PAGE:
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(Above: Live feed of the 3989 Central Ave NE property.)


Video Update - Oct 6, 2020

Matt Niedenfuer, of Doran Companies, and Barrett Corwin, of Alatus LLC, give an update on the 3989 Central Ave NE property. Demolition of the old Northeast Bank building and parking ramp will be wrapped up at the end of October, while construction of the new City Hall will start early November.


Demolition of the old bank building started in early September and has entered the debris-removal stage. Earlier in the demolition process, City Council members Connie Buesgens, Nick Novitsky, and John Murzyn Jr., along with City staff, visited the project. The photos below depict the various stages of the demolition. 
Demo_6Demo_Group_2
Demo_11Demo_22
Demo_7Demo_18
Late_Stage_Demo_1Demo_Clean_Up

Facility Condition Report Details Current State of Existing City Hall, New City Hall Options Under Consideration 
Columbia Heights City Hall has reached the end of its useful life. That’s the conclusion reached in a facility condition report presented to the City Council in January of 2019. Necessary renovations to keep the existing building functional would cost at least $6.6 million, according to an analysis by the Leo A Daly architecture firm.

“It is safe to say the cost of renovating this building will exceed the cost of building a new City Hall,” said Kevin Hansen, public works director.

On top of that, he added, renovations wouldn’t correct the primary concerns of exterior wall deficiencies, space inefficiency, and irresolvable accessibility problems. The original building was built in 1942, and has had three major renovations and several add-ons since then. After the Police Department moved to a new building in 2010, half of City Hall’s space has gone unused. But those empty spaces still cost money to heat, cool, and keep up-to-code.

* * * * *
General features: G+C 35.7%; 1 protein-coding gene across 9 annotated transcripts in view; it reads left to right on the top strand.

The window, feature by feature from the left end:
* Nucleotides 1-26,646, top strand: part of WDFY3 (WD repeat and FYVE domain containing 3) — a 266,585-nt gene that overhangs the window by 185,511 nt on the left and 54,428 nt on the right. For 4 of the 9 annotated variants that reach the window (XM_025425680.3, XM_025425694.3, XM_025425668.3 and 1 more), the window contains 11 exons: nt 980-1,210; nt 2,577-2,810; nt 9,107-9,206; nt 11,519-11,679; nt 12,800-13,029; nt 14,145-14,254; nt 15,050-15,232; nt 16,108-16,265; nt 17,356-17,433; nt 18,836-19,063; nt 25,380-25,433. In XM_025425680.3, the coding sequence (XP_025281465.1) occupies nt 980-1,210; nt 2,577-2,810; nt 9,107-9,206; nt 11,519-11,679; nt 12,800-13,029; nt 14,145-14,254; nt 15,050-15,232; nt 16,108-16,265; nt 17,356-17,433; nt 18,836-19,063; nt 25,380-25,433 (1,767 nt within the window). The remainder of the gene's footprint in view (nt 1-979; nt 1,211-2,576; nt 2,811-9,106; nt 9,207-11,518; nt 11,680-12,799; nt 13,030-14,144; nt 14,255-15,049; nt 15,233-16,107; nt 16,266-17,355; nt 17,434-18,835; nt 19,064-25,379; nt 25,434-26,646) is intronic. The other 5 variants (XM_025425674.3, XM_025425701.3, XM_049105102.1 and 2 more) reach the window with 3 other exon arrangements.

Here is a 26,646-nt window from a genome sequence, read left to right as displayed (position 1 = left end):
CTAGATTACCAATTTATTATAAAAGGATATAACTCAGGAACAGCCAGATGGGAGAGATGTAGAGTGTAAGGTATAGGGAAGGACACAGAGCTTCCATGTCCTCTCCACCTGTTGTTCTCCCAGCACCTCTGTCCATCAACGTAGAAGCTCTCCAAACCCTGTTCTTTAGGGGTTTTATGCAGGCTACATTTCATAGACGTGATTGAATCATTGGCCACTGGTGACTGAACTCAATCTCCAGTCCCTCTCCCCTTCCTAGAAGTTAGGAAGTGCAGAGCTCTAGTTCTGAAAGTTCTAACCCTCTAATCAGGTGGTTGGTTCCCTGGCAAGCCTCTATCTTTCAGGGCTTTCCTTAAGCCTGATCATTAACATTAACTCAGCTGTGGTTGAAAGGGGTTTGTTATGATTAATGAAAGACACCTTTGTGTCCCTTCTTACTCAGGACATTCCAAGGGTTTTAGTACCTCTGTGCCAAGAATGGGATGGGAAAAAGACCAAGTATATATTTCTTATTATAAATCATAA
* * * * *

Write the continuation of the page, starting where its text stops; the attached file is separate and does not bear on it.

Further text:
Other major concerns about the existing City Hall include:
• presence of asbestos in building • water infiltration in multiple areas and water damage prolific throughout • inadequate power capacity and wire integrity • incomplete removal of antiquated systems • lack of fire barriers in ceilings and inadequacy of fire escapes • inadequate ADA accessibility throughout building • exterior wall failure and leaky walls/ceilings • evidence of mildew and possible mold • roof fire hazards and inadequacy • inefficient or dysfunctional heating and cooling systems • hazardous stairways and level changes • old elevator in frequent need of repair • unreliable, inadequate, and rapidly failing technology systems in frequent need of repair 

For a one-sheet summary (with photos) of the City Hall condition report, go here. For the full report, go here.